It is the first scene of "Apocrypha," second chapter of a two-part episode of The X-Files that begins with "Piper Maru." The two-parter is probably best remembered for introducing what was later called the Black Oil to the X-Files mythology, and the dying sailors story is that it was this "enemy" rather than a missing atomic bomb that doomed him and nearly all his fellow crewmen. We see flashbacks of panicked sailors and the captain black oil leaking from his mouth, nose and eyes after they knock him out.
"Whatever it was, we were sent to guard it," the sailor tells Bill Mulder. "Before it slithered away, back to where it came from, back into the sea, back into who knows what."
Bill Mulder has heard enough, but clearly not because he considers the sailors story incredible. Quite the contrary. He reaches to switch off the recorder, but the sailor grabs his hand.
"That thing... is still down there!" he protests. "The Navy will deny it... but you've got to make sure the truth gets out. I can trust you to do that, can't I, Mr. Mulder?"
Bill Mulder says nothing, but glances as does a second investigator towards a third man, who is lighting a cigarette. He may be 40-odd years younger, and played by a different actor than the familiar craggy-faced William B. Davis, but there is no mistaking Cancer Man.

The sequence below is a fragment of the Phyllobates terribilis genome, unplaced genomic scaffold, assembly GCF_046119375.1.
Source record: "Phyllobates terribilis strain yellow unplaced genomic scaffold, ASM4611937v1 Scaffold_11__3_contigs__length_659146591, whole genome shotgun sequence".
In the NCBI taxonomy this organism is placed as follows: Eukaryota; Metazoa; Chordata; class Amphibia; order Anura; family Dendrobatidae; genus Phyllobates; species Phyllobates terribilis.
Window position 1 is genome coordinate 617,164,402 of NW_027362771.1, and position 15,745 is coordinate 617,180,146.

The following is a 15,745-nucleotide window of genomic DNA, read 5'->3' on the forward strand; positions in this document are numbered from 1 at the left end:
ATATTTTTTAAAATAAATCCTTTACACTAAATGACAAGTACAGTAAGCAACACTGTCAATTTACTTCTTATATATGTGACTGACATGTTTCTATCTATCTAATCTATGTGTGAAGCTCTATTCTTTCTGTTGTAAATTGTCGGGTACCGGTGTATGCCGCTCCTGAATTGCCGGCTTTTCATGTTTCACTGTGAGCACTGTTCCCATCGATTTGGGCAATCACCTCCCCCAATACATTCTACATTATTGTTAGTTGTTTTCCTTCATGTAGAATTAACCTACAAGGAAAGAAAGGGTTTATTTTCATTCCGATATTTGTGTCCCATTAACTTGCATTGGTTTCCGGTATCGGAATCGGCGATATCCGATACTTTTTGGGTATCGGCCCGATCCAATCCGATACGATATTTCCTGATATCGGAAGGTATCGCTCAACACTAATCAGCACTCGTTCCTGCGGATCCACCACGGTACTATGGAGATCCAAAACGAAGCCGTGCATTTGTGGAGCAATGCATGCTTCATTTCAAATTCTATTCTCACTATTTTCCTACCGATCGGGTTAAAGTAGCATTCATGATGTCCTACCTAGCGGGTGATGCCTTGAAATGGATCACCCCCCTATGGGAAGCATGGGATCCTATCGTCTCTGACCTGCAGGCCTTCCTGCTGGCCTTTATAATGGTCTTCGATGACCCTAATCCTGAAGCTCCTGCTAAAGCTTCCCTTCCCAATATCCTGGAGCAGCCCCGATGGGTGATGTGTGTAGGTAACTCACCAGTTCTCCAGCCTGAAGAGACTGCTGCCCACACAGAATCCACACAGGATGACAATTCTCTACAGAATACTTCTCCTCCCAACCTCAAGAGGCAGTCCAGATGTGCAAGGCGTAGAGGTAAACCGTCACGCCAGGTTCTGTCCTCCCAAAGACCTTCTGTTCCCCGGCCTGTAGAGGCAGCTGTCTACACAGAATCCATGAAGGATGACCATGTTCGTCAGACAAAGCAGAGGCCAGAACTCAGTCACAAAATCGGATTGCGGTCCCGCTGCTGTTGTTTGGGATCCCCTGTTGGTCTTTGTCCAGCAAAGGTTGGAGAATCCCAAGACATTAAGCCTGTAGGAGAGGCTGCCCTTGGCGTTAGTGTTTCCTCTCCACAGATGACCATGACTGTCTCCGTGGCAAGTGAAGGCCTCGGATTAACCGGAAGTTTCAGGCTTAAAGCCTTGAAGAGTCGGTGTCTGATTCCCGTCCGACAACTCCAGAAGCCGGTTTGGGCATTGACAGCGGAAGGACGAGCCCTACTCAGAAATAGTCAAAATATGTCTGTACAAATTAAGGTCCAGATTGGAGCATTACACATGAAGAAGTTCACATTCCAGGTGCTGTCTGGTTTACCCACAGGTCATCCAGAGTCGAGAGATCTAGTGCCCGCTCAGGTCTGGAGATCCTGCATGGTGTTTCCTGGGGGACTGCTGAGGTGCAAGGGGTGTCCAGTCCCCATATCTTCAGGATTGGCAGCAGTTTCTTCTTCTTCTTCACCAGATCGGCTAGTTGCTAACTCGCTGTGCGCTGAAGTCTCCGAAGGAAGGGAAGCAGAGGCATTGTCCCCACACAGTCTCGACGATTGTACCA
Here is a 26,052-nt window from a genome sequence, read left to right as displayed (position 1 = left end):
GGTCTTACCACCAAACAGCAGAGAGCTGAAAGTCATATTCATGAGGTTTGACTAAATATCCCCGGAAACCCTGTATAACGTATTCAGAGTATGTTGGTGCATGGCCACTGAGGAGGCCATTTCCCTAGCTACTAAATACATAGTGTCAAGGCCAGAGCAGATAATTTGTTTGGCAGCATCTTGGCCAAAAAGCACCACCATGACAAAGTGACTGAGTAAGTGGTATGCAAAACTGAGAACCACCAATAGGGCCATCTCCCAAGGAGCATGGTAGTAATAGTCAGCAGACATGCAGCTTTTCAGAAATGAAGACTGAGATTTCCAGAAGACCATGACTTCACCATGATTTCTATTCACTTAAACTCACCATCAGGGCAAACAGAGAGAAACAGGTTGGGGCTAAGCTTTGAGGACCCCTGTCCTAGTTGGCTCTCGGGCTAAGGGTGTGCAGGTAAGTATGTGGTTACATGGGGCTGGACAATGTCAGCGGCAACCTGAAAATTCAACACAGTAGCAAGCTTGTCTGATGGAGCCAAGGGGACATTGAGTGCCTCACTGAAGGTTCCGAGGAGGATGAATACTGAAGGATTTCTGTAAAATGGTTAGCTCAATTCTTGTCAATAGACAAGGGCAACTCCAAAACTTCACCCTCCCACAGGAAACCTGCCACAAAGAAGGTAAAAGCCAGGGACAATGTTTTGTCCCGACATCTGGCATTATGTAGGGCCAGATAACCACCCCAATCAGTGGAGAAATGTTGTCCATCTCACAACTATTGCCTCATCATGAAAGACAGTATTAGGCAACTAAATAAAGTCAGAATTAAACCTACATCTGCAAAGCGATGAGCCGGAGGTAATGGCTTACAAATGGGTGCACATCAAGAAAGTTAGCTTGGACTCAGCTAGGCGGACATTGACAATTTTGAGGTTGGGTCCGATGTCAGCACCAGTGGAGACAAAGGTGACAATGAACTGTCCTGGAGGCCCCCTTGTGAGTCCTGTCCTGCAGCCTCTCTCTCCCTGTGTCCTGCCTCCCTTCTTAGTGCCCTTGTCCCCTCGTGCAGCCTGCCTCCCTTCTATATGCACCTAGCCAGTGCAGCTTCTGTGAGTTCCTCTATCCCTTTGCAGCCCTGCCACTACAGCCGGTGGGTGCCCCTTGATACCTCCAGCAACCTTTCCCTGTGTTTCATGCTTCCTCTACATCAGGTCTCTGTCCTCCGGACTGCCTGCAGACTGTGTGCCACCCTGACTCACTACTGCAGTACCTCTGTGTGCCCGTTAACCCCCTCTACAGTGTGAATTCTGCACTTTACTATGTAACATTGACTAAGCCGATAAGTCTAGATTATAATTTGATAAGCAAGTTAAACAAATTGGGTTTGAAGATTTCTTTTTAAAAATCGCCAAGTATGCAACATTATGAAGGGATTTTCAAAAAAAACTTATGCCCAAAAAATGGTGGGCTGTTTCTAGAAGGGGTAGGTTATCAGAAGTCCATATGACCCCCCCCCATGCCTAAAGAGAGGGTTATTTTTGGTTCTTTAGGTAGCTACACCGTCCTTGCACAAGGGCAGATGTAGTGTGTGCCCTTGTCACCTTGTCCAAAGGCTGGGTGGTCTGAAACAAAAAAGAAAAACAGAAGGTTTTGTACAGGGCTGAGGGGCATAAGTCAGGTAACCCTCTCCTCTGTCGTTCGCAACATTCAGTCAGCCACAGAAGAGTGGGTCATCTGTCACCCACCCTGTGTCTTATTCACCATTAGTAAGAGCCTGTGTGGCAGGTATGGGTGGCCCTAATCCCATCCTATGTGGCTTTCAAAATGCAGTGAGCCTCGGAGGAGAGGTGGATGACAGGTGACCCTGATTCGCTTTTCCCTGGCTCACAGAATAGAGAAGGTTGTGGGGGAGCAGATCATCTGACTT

"You can trust all of us," Cancer Man assures the sailor as he takes a puff.
Cancer Man was surely not the mover and shaker in 1953 that he later became. Yet Bill Mulder seems helpless against him or, more precisely, against the idea he represents: that there is no moral law, only power. He knows that he is betraying the dying sailor, but can see no way out.
Decades later, Cancer Man and the terrible world view of Darwinian expediency he embodies are unchanged. A French expedition has investigated the site once visited by the U.S. submarine Zeus Faber, and the French sailors have met the same fate as the Americans. One has been possessed by the Black Oil, and the rest are dying of radiation sickness. As he visits their death ward, Cancer Man is pitiless: